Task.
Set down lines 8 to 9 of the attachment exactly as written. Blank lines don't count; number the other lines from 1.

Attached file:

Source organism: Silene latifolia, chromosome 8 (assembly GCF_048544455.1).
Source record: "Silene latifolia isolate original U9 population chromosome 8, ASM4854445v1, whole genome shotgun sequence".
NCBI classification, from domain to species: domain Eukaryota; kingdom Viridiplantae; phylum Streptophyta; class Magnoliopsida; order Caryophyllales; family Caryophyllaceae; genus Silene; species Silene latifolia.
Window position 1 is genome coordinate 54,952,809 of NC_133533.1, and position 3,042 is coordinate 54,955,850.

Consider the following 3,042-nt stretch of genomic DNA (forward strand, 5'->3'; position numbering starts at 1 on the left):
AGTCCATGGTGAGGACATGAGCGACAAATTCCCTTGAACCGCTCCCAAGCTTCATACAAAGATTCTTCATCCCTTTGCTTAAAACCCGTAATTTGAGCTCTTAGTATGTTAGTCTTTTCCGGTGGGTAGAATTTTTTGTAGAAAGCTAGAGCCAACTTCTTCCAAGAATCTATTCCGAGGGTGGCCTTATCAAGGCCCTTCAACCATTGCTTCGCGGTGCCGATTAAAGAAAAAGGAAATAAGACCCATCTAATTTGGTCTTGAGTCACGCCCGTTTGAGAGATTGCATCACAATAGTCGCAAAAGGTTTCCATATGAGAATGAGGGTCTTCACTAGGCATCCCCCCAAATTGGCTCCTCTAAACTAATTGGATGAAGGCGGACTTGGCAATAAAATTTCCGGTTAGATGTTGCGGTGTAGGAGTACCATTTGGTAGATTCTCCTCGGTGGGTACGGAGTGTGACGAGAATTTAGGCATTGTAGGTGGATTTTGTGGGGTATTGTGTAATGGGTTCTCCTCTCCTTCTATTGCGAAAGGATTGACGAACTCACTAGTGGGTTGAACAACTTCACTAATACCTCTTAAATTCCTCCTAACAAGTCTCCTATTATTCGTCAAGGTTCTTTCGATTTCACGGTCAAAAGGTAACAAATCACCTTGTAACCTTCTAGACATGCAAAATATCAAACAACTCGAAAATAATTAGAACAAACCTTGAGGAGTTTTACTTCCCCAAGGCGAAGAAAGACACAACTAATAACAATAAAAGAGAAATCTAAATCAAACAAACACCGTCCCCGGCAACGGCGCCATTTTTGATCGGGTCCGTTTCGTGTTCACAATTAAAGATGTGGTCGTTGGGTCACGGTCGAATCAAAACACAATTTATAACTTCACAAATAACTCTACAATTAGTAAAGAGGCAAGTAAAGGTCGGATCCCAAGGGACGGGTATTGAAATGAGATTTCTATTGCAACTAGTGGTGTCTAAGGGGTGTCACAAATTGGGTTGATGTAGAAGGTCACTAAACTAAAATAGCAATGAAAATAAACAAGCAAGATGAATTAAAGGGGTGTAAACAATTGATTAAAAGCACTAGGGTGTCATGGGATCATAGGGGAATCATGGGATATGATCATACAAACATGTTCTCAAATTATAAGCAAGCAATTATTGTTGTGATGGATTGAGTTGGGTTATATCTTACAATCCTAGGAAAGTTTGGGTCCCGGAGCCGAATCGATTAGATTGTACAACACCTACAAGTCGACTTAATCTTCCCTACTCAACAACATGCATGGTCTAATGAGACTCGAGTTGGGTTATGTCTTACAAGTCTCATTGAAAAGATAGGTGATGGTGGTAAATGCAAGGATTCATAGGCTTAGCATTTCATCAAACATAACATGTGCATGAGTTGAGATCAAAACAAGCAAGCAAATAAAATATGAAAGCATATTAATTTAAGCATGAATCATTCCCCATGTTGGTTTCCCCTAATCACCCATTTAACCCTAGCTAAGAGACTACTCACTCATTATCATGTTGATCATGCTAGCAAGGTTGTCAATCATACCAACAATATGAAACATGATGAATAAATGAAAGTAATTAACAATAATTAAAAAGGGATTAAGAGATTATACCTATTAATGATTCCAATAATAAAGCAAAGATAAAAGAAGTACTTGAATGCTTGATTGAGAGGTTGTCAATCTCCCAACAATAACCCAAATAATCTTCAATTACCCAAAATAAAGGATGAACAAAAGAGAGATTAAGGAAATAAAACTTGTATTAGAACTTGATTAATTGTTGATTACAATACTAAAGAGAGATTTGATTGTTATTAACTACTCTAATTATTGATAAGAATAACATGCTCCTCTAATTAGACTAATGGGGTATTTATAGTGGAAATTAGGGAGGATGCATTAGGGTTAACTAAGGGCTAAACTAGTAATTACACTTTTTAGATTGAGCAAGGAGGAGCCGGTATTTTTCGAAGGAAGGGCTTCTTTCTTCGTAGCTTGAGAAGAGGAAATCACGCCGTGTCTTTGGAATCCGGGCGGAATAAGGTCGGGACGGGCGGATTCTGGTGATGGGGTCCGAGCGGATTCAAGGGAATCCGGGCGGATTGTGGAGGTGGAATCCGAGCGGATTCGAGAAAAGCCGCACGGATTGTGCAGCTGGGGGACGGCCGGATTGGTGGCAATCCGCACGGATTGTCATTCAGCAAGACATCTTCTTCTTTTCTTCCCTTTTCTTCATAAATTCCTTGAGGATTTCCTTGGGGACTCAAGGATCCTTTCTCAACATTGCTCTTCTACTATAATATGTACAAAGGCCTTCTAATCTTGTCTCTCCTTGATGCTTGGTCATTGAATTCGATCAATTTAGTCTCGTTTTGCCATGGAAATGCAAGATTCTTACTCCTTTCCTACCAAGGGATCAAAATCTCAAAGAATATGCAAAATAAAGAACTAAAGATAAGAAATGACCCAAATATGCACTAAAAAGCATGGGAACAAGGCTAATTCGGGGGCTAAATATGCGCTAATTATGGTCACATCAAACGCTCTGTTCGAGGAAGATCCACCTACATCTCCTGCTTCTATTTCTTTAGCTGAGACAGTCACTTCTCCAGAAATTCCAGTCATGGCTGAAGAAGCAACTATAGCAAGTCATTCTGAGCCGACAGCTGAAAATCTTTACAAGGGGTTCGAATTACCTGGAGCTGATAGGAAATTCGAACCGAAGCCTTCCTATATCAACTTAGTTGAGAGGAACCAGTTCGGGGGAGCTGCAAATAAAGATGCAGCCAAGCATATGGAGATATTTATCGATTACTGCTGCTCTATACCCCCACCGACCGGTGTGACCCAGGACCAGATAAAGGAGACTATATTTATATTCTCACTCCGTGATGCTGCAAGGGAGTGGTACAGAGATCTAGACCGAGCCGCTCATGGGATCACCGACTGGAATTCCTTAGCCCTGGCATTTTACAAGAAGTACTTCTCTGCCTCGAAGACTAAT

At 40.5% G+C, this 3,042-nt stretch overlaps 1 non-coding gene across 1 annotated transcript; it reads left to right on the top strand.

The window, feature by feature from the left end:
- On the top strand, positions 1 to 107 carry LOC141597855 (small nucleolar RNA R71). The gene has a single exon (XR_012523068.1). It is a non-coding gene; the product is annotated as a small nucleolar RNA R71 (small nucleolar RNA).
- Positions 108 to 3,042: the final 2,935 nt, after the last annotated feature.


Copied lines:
The window, feature by feature from the left end:
- On the top strand, positions 1 to 107 carry LOC141597855 (small nucleolar RNA R71). The gene has a single exon (XR_012523068.1). It is a non-coding gene; the product is annotated as a small nucleolar RNA R71 (small nucleolar RNA).